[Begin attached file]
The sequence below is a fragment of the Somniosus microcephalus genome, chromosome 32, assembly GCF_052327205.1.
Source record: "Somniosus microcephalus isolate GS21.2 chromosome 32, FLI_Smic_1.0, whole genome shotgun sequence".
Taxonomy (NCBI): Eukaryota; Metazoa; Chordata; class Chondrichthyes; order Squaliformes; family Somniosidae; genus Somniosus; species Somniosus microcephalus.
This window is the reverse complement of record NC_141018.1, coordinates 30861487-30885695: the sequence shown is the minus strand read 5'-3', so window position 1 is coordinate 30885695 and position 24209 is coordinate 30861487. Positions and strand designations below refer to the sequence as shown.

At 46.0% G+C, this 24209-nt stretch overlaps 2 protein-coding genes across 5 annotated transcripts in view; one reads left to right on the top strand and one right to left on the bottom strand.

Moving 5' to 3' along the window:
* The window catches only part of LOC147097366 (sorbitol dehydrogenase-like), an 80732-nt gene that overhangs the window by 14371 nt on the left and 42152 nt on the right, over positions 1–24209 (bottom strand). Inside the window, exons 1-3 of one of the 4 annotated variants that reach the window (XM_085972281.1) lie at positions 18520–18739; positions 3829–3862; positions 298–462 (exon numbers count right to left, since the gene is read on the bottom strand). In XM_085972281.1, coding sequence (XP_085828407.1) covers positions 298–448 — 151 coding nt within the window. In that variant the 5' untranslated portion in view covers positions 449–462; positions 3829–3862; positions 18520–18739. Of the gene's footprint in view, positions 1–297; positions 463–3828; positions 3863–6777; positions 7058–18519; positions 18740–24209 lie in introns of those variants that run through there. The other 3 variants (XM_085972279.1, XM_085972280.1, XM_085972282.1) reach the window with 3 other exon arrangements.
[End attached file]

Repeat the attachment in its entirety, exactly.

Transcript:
The sequence below is a fragment of the Somniosus microcephalus genome, chromosome 32, assembly GCF_052327205.1.
Source record: "Somniosus microcephalus isolate GS21.2 chromosome 32, FLI_Smic_1.0, whole genome shotgun sequence".
Taxonomy (NCBI): Eukaryota; Metazoa; Chordata; class Chondrichthyes; order Squaliformes; family Somniosidae; genus Somniosus; species Somniosus microcephalus.
This window is the reverse complement of record NC_141018.1, coordinates 30861487-30885695: the sequence shown is the minus strand read 5'-3', so window position 1 is coordinate 30885695 and position 24209 is coordinate 30861487. Positions and strand designations below refer to the sequence as shown.

At 46.0% G+C, this 24209-nt stretch overlaps 2 protein-coding genes across 5 annotated transcripts in view; one reads left to right on the top strand and one right to left on the bottom strand.

Moving 5' to 3' along the window:
* The window catches only part of LOC147097366 (sorbitol dehydrogenase-like), an 80732-nt gene that overhangs the window by 14371 nt on the left and 42152 nt on the right, over positions 1–24209 (bottom strand). Inside the window, exons 1-3 of one of the 4 annotated variants that reach the window (XM_085972281.1) lie at positions 18520–18739; positions 3829–3862; positions 298–462 (exon numbers count right to left, since the gene is read on the bottom strand). In XM_085972281.1, coding sequence (XP_085828407.1) covers positions 298–448 — 151 coding nt within the window. In that variant the 5' untranslated portion in view covers positions 449–462; positions 3829–3862; positions 18520–18739. Of the gene's footprint in view, positions 1–297; positions 463–3828; positions 3863–6777; positions 7058–18519; positions 18740–24209 lie in introns of those variants that run through there. The other 3 variants (XM_085972279.1, XM_085972280.1, XM_085972282.1) reach the window with 3 other exon arrangements.